I checked back at the VW dealer and got hired. There was a little problem
the first day I showed up for work, though. I had dropped off my resume
and checked back with my hair stuck up under my hat. Bill was a little
surprised when I showed up for work with a ponytail. He got over it. Bill
was from Switzerland, as was his wife Charlotte. There were two other mechanics
working there: Jeff (who I would introduce to my mother years later as:
The biggest pervert I ever met), and Glen (later to become my brother-in-law).
There was Bill's son Peter, and the after school helper Norm. Kind of
a mom and pop dealership. Bill and his family lived behind the shop on
the Kenai River, Glen lived with his family in a rental house right in the
Diane got a job at the airport in Kenai, so as soon as the weather started
cooling down, we had to find a place to live. We spent that first winter
on the Kenai Peninsula in an eight-plex one block from the bluff in Kenai.
It was pretty small, but it was warm and there were no rats. I bought
a little black and white 12v/120v television set and we watched television
for the first time in three years. We also bought a little car so we could
both drive to work. We began to find a new groove.
The Kenai-Soldotna area is very much different than Southeast Alaska.
There is no where near as much rain, and that is reflected by the differences
in the vegetation. No towering Sitka spruce and no cedars of any variety.
Most of the trees are spruce or alder, although there are a few others.
The Kenai Peninsula also has the highest per-capita population of Vietnam
Era veterans in the country. With the Kenai Mountain range taking up the
eastern half of the Peninsula, Cook Inlet bounding it on the west and most
of the rest of the land under the control of one government entity or another,
people here are really not far from whatever recreational environment they
Things proceeded pretty well until January, when the typical winter commerce
slowdown forced the newest employee, me, into unemployment. I hung around
the apartment for a couple weeks but it drove me batty, so cold and dark
most of the time. I think I collected two unemployment checks, the only
two I have ever gotten. Diane switched jobs about that time, also. She
started working at a small Mom and Pop laundry just north of Kenai, for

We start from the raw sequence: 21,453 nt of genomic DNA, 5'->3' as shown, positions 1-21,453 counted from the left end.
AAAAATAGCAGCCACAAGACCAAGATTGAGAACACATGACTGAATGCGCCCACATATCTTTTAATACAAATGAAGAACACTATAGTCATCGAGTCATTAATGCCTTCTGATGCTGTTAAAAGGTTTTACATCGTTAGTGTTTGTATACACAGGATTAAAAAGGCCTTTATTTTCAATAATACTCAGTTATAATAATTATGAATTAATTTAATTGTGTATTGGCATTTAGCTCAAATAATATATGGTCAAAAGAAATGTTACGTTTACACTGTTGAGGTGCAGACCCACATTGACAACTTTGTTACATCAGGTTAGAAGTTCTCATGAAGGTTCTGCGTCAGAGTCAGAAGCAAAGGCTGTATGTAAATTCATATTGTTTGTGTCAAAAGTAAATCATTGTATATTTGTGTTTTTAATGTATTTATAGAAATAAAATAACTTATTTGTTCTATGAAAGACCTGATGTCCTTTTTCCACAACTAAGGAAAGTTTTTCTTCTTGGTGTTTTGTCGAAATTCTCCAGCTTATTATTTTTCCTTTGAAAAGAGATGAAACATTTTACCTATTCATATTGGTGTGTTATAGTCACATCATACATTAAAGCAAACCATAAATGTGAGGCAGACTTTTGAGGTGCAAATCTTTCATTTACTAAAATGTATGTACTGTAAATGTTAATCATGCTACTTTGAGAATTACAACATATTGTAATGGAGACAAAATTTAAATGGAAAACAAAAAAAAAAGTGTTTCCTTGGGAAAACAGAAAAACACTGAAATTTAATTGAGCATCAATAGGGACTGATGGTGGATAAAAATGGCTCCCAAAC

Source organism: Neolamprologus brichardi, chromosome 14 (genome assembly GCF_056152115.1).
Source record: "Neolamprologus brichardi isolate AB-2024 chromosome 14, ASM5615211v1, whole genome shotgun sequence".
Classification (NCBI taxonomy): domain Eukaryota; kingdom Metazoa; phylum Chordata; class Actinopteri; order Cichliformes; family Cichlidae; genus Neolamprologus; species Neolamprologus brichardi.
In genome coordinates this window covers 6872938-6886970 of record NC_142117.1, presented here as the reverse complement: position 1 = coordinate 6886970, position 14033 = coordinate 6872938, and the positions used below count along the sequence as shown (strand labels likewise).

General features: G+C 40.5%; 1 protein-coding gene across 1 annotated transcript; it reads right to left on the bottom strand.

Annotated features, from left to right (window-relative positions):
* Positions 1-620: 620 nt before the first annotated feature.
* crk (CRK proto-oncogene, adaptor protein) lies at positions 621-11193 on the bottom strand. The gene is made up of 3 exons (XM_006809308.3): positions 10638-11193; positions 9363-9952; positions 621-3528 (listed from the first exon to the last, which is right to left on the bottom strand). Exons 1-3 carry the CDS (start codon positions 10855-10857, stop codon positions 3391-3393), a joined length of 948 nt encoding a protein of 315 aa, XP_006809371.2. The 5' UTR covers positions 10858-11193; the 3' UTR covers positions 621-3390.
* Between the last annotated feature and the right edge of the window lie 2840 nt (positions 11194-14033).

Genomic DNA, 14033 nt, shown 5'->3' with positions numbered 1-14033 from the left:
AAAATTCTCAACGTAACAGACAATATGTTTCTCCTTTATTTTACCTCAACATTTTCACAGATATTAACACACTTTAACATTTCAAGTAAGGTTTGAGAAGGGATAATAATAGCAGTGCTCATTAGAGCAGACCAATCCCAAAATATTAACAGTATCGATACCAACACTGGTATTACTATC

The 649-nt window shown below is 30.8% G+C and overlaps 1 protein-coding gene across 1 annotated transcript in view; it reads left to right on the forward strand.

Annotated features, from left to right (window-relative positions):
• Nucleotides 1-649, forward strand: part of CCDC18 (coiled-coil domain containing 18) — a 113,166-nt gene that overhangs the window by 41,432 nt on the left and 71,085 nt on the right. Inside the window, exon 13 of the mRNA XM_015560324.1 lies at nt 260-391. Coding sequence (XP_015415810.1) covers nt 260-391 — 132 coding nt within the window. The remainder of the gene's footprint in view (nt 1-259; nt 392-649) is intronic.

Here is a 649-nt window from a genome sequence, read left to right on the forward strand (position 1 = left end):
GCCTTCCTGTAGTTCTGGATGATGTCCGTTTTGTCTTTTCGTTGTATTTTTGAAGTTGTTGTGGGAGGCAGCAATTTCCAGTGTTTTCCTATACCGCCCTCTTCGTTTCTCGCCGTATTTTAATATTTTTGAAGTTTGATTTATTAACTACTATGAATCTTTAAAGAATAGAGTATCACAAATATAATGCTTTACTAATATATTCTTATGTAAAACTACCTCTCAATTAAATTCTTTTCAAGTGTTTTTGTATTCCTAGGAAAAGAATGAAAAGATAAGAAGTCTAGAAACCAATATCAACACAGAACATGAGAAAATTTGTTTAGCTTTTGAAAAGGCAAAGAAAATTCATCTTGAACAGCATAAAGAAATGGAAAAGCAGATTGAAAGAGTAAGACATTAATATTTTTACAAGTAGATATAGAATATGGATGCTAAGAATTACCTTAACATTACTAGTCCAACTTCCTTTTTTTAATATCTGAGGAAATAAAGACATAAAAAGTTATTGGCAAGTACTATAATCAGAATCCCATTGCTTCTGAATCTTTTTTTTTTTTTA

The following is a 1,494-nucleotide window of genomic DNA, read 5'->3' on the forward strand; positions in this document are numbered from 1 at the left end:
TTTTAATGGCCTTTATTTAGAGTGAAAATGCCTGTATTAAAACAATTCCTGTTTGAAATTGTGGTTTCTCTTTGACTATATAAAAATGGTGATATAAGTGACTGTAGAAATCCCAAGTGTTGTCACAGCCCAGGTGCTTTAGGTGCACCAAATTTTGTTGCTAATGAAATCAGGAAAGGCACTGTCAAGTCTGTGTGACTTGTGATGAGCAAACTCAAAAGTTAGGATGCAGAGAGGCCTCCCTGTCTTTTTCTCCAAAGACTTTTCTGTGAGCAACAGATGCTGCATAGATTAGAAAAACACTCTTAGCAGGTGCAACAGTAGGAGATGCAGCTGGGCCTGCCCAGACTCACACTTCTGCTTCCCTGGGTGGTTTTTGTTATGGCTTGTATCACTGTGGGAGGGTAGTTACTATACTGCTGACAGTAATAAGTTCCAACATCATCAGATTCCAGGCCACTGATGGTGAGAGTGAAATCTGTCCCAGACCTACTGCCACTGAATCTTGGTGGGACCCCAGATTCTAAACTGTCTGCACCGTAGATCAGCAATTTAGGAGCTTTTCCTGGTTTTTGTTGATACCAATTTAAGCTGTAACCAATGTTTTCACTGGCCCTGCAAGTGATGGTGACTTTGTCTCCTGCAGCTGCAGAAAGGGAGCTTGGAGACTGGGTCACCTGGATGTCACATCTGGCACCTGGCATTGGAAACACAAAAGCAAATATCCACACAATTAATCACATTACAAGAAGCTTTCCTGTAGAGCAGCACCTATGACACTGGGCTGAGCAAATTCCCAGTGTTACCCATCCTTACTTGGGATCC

a delightful old couple. I started looking for work again. In a couple
weeks, I found another job at a small repair shop almost across the street
from where Diane was working. Very convenient.
Winter slowly worked its way into spring and I was at work on that day
in April when I got one of those phone calls that you wish you could go
through life without. It was my sister in Wisconsin. Eric had been in
a motorcycle accident and he was dead, please come home, we need you.
I told my boss that I had to leave, and I didn't know when I'd be back.
I phoned Diane and told her and went out and sat in my car and wondered
what I should do, what I could have done differently, but I was in shock
and nothing at all made the least bit of sense. It was only a few minutes
until Diane hopped into the car and we could hug and let the tears come,
just the first of many.
There really wasn't any choice, I had to go back. We went to the apartment
and told the manager what had happened. She was sympathetic; just go, we'll
work it out when you get back. Grabbed a few clothes and the checkbook
and headed for the airport. Plane to plane to plane, no sleep, just dread
and despair for hour after hour through the night. The turbulence didn't
even bother me, what could have happened?
We got back just in time to head for the funeral home to pick out a casket.
Listened to the facts, what there were of them. He was riding with some
friends, in the lead, and he never took the lead before that day. A car
turned in front of him without signaling and left him with no options.
He laid the bike on it's side but hit a patch of gravel that threw him chest
first into the car. He laid on the ground and drowned in his own blood.
The paramedics got there in time to catch him before his heart stopped,
but his brain was inactive. At the hospital, Dad, between a rock and a
hard place, told them to pull the plug, and it was over. Just like that.
Funeral details and stories of individual grief are pretty much universal,
I see no reason to go into them here. Suffice it to say that it was indeed
a dark day in the Oleson family, and we all bear the emotional scars. I
worried myself sick about where he had gone, he wasn't in his body anymore,
he had to be somewhere. Diane and I flew back to Alaska and we haven't
been back since.
A month or so later, I had a dream. I was driving a car and I looked
in the rear view mirror, and Eric's eyes looked back at me. He said "
It's OK, let it go, I'm fine." Goodbye, my brother, my friend.
Peter S. Oleson